Written By Michael J. Berens via Multibriefs
Companies worldwide are grappling with how to increase employee engagement. It is estimated that in the U.S. alone, employee disengagement costs the economy as much as $500 billion per year.
A 2013 Gallup study of the global workplace involving 25 million employees in 142 countries found only 13 percent of workers rated themselves as engaged, and thus likely to be making positive contributions to their organizations.
Just recently, Deloitte released the results of its 2015 Global Human Capital Trends survey of more than 3,300 organizations in 106 countries, in which 8 in 10 respondents cited organizational culture and engagement as the most critical issue in their organization.
Many factors contribute to employees’ sense of disengagement, including organizational culture (whether it’s empowering, open, collaborative), leadership (whether it’s communicative, responsive, inclusive, tolerant), opportunity for advancement, work/life balance and level and quality of performance feedback.
In addition, several recent studies demonstrate that the workplace environment can have a profound effect on engagement.
A study commissioned by office furniture manufacturer Steelcase of 10,500 workers in 14 countries discovered that “employees who are highly satisfied with the places they work are also the most highly engaged.” On the other hand, employees who said they felt disengaged felt their work environments were not supportive.
The vast majority of disengaged workers said their work environments do not allow them to concentrate easily (85 percent), feel relaxed or calm (84 percent), allow them to choose where to work to accomplish a particular task (86 percent) or accommodate mobile workers (79 percent). Two-thirds said it was important to have a place to socialize and have relaxed, social conversations with their co-workers.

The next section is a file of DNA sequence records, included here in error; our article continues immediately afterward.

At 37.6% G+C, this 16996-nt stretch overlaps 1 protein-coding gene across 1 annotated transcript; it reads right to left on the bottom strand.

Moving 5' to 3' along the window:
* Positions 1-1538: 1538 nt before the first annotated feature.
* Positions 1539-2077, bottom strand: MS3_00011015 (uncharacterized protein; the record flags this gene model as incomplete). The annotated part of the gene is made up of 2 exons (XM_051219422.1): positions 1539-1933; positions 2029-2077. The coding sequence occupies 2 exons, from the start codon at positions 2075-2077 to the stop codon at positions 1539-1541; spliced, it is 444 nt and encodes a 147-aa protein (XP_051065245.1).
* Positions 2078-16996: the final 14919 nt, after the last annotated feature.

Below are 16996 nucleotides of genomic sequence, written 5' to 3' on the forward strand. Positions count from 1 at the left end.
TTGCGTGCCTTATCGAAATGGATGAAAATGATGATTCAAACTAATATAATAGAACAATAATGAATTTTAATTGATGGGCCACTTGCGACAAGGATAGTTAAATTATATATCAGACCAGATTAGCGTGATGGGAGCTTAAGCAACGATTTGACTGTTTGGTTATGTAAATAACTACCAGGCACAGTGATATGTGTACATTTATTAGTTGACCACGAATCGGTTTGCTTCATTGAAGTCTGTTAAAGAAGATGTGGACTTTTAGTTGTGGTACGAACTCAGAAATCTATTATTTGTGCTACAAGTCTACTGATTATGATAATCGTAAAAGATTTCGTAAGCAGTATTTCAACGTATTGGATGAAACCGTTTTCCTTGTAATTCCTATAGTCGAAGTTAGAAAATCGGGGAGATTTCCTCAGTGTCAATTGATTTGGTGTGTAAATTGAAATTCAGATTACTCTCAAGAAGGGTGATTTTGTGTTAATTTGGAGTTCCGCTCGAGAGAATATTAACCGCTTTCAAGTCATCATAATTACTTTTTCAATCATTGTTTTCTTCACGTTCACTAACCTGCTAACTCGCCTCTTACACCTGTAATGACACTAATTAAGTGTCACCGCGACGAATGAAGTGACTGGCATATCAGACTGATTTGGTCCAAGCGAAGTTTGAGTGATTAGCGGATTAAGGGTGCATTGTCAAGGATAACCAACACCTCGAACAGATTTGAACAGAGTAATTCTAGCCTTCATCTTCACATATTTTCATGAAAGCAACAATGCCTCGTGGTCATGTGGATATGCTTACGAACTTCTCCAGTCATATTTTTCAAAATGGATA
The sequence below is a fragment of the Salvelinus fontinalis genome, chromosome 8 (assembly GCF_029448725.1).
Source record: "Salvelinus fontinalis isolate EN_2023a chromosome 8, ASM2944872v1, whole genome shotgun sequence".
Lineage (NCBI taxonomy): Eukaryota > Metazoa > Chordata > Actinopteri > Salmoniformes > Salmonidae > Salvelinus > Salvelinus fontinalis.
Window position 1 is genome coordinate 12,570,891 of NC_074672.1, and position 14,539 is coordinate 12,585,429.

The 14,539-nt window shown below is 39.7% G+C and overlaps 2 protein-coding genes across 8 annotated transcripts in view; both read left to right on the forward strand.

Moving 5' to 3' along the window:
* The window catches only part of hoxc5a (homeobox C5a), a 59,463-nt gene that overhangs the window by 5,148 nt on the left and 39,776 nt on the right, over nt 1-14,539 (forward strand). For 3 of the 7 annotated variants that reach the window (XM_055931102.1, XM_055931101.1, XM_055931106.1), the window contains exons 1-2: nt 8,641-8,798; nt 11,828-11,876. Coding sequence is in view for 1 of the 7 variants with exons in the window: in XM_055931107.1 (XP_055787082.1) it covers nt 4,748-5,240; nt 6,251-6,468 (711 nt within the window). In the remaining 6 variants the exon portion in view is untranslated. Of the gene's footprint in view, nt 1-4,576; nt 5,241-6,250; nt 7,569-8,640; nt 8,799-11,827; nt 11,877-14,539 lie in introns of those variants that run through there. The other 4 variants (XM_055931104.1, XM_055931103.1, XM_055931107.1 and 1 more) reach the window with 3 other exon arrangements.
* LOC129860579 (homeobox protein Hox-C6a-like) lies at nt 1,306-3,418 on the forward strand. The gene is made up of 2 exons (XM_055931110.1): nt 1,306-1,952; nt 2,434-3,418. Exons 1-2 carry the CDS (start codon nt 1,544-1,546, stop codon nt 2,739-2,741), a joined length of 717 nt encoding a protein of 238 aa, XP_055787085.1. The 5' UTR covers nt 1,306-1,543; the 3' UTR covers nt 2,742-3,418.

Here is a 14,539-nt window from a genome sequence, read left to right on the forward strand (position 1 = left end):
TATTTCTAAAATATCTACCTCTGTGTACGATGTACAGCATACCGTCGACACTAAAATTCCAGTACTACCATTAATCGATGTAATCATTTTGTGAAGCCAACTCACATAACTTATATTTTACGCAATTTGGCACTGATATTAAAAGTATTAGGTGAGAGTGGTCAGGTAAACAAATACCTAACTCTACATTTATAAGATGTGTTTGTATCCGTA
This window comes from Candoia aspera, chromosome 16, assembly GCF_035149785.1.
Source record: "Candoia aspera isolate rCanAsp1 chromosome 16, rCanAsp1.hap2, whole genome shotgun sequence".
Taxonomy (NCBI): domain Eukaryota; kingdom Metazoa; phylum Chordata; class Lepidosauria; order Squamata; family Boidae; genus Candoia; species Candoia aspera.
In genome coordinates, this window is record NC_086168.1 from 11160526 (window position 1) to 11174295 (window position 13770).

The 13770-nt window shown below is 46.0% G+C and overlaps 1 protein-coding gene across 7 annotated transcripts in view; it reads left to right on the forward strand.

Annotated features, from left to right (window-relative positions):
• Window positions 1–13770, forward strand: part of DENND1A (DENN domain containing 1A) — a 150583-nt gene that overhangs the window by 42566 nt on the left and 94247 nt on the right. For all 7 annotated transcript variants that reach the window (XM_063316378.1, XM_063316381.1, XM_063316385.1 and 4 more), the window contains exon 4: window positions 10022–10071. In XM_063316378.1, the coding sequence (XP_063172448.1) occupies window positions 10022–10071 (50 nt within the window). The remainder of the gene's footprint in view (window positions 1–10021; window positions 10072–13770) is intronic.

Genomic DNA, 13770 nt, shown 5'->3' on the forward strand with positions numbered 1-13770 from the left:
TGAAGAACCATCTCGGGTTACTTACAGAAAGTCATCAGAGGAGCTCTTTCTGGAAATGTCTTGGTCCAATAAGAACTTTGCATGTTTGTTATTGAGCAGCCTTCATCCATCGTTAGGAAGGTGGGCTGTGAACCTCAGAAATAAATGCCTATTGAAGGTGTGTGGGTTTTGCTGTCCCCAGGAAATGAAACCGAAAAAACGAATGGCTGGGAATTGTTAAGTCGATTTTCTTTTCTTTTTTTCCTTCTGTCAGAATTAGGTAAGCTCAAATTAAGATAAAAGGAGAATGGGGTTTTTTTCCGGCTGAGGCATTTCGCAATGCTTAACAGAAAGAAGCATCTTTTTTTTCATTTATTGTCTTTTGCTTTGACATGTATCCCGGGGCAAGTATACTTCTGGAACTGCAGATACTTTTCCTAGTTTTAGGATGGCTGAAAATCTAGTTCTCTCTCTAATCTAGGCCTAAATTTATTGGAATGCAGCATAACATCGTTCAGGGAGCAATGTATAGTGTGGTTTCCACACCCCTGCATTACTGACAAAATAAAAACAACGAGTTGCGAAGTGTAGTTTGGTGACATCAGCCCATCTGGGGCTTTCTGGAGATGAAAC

Commercial supplier Herman Miller conducted research at 15 companies in the U.S., U.K., Australia and India on the role of the physical environment in workplace collaboration. They found that highly collaborative firms, especially those with higher ratios of collaborative spaces to individual workspaces, had high levels of worker engagement and innovation.
Similarly, a team of Boston researchers studying informal network structures in organizationsfound that workplace design affected employees’ levels of communication, interaction and information sharing.
Together, these studies reveal five key strategies to improve engagement through workplace design:
1. Position employees who need to share information in close proximity to one another.The Herman Miller researchers found that 70 percent of collaborations happen at the desk. The Boston team observed that “employees seated far away from each other were less likely to exchange email” or engage in face-to-face communications.
2. Allow flexible seating arrangements. The Boston team reported that “workers who were encouraged to utilize flexible seating arrangements in a remodeled space had a higher proportion of face-to-face interactions with colleagues outside of their team.” Herman Miller’s researchers discovered a trend toward more open and flexible office environments, including the use of unassigned workstations.
3. Provide a variety of collaborative spaces. Today’s work and work culture require many different ways of engaging and collaborating. Giving employees the right tool for the job — in this case, the right type of space to support collaboration — encourages interaction, innovation and productivity.
4. Offer spaces for casual conversations and socializing. Strengthening relationships is crucial for building trust, which in turn increases information sharing and collaboration, as well as a sense of belonging to the company — a key factor in fostering engagement.
5. Protect privacy. Being able to work without distractions and interruptions, whether alone or as part of a team, ranks high on employees’ descriptions of a supportive workplace. Give employees enclosed or semi-enclosed spaces where they can engage without creating or being subject to noise pollution.
Changing the physical environment has not only practical implications but also symbolic ones. As the Boston researchers point out, “informal tools, such as office layouts, group lunches and chats by the coffee machine, are the management tools of tomorrow as the informal relationship that they enable becomes more and more meaningful than hierarchical formal procedures.”
Companies want more engaged employees, but employees need to interact and bond with one another to feel more engaged in their companies. Redesigning the workplace to encourage those behaviors signals a culture change and will act as a catalyst to change the culture.
Michael J. Berens
Michael J. Berens is a freelance researcher and writer with more than 30 years of experience in association communication and management. He can be reached at firstname.lastname@example.org.